For US to Remain Competitive Requires ‘Taking the Quantum Leap’

March 5, 2021 by Victoria Turner
The University of California, Berkeley is developing a collaborative research laboratory that will make state-of-the-art quantum processor technologies available to a broad user base. (Photo courtesy of University of California, Berkeley)

If the United States wants to remain competitive in the global marketplace for the rest of this century and beyond, it needs to foster education in the fields of science, technology, engineering and math, said a group of experts on Thursday. 

A robust “STEM workforce is the way we remain competitive,” said Talitha Washington, director of the Data Science Initiative at the Atlanta University Center Consortium, during the Center for Strategic and International Studies event entitled, “Taking the Quantum Leap: The skills and education we need to build a diverse quantum workforce.”

This is particularly true for quantum computing, which all experts pointed to as the future technology driving the digital economy. If the U.S. wants to keep up with others already developing this technology, it needs to educate today’s young people in its applicability.

Quantum computing, once fully developed, will be able to perform in a few seconds what current supercomputers now need years to do. It uses the principles of quantum mechanics, which describes the properties and interactions of energy and matter at the level of an atom or subatomic particle, when processing multiple sets of data. By processing the probability of the outcomes of many tiny and fast interactions simultaneously, it arrives to conclusions quicker than classical computers. 

For example, traditional computing goes through a painstaking process of elimination through trial-and-error to see if a new vaccine will work, whereas a quantum computer will “simply do the computation,” said Tara Fortier, project leader in the Time and Frequency Division at the National Institute of Standards and Technology.

This technology is not just quicker and better, it represents “completely new paradigms for computation” that will solve issues classical computers cannot, according to Zaira Nazario, technical lead at IBM Quantum. It will create more secure communications systems, she added, and increase sensitivity and accuracy of sensors like those used in GPS navigation, smart technology and artificial intelligence.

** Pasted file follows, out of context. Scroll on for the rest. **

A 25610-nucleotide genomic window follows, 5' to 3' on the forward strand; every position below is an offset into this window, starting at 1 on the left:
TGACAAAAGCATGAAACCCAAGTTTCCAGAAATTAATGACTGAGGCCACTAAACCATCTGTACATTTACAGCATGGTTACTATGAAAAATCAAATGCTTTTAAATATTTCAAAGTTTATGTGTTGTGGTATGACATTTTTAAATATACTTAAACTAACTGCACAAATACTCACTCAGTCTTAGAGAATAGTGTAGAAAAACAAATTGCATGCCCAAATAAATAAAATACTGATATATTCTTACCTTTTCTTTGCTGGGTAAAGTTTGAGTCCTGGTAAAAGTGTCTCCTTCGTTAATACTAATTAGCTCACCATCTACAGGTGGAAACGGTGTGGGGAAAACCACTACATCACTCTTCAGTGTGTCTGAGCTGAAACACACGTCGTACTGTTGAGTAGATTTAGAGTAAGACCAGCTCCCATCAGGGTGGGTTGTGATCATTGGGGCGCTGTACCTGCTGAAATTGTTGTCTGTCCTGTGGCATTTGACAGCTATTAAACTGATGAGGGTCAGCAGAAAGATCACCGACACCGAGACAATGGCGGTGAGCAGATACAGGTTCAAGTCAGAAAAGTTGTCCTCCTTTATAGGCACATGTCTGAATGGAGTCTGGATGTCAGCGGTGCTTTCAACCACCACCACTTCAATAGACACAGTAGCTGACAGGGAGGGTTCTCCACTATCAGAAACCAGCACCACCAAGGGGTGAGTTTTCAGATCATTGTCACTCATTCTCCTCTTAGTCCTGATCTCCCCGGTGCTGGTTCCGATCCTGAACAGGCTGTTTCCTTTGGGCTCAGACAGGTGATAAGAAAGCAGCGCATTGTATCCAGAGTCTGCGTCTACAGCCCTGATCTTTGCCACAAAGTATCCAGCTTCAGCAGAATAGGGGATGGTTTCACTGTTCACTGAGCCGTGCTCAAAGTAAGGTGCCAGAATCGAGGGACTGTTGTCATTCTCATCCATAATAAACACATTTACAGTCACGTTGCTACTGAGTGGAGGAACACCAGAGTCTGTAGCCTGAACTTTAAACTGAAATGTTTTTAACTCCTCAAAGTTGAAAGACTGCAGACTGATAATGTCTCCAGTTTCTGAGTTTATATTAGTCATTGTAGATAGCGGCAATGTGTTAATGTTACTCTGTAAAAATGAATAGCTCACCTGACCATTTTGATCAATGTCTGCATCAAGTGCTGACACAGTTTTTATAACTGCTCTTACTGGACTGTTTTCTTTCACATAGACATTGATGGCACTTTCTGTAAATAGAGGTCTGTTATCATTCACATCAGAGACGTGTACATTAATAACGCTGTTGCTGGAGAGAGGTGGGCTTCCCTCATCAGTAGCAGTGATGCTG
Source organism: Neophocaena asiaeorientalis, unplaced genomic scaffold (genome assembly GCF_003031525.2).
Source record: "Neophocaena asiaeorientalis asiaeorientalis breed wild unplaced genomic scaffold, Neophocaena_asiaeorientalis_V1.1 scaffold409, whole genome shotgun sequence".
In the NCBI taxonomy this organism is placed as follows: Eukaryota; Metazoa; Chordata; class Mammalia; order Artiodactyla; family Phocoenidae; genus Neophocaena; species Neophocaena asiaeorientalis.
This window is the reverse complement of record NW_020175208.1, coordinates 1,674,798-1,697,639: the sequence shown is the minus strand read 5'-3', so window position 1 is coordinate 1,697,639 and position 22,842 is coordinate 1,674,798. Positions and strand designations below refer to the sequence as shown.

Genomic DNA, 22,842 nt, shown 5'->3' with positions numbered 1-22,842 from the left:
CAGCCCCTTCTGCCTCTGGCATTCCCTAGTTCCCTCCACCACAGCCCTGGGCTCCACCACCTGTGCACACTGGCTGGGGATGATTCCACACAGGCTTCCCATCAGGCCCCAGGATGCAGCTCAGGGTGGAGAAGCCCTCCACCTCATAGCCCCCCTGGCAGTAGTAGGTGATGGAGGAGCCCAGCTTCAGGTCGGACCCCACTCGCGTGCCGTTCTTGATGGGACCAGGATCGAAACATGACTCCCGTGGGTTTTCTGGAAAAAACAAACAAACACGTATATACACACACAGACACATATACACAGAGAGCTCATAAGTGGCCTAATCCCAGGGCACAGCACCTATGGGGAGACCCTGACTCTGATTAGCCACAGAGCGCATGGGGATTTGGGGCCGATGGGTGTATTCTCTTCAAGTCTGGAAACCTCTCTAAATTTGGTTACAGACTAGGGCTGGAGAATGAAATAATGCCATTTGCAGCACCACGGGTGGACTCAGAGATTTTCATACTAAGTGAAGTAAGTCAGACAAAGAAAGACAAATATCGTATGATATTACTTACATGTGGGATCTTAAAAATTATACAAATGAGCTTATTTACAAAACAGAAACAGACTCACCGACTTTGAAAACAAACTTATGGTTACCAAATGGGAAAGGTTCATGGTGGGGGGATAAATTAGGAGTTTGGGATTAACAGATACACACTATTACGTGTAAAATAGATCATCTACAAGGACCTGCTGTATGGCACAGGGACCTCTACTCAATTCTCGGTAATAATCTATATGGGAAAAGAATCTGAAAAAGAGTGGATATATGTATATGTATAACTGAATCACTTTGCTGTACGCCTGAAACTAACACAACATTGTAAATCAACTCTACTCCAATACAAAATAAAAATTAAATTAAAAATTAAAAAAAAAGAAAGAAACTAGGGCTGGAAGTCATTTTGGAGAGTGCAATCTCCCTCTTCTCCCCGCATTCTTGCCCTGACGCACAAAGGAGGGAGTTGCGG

“In the beginning, you need people who have a lot of technical skill in terms of quantum information,” said Fortier, just to understand what can be done with this technology. Once products are created from this technology, the need will be for engineers, computer scientists, mathematicians, physicists, chemists, product designers, software developers, and more. 

The current workforce demand in quantum technology is not as high as that of conventional computing and AI, Nazario said, but it is increasing and will continue to do so exponentially. 

“If we do nothing to increase the supply, we will not be able to meet that future demand to sustain the needs of the industry,” Nazario said, the supply being a STEM workforce. 

Washington agreed, calling it a “national security matter” as quantum computers will be able to make or break encryption systems that secure our data. 

“Fundamentally different technology requires a fundamentally different approach to education,” said Nazario, since these STEM principles are typically learned in college. Age-appropriate education initiatives, like IBM’s hackathon, need to be developed, she added. 

Fortier suggested exposing children earlier, at the ages of five or six, to “learn the basics of the language” of quantum science so that they understand these principles to later apply them.

Adults without a degree in physics or quantum studies should not shy away from retraining themselves, added Washington, a professor of mathematics who did so herself. 

A growing number of resources exist for adults to retrain from online courses and

college lectures. The University of Chicago, for example, now offers a certifications program to train STEM professionals in quantum technology. 

Another early education initiative panelists pointed to was the National Q-12 Education

Partnership aimed to expand quantum education and tools by bringing together the professional, industry, and educational communities. 

“The opportunities are endless, so take the quantum leap,” Washington urged.

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